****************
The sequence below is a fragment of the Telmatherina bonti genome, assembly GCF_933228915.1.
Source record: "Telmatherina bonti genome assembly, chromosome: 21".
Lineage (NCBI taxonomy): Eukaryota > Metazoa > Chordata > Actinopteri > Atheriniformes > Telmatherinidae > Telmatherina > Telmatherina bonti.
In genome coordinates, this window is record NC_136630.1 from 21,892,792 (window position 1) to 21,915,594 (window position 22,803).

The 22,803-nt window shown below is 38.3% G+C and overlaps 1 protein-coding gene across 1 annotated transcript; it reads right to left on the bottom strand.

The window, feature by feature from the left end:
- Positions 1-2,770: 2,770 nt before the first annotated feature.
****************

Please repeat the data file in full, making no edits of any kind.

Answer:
The sequence below is a fragment of the Telmatherina bonti genome, assembly GCF_933228915.1.
Source record: "Telmatherina bonti genome assembly, chromosome: 21".
Lineage (NCBI taxonomy): Eukaryota > Metazoa > Chordata > Actinopteri > Atheriniformes > Telmatherinidae > Telmatherina > Telmatherina bonti.
In genome coordinates, this window is record NC_136630.1 from 21,892,792 (window position 1) to 21,915,594 (window position 22,803).

The 22,803-nt window shown below is 38.3% G+C and overlaps 1 protein-coding gene across 1 annotated transcript; it reads right to left on the bottom strand.

The window, feature by feature from the left end:
- Positions 1-2,770: 2,770 nt before the first annotated feature.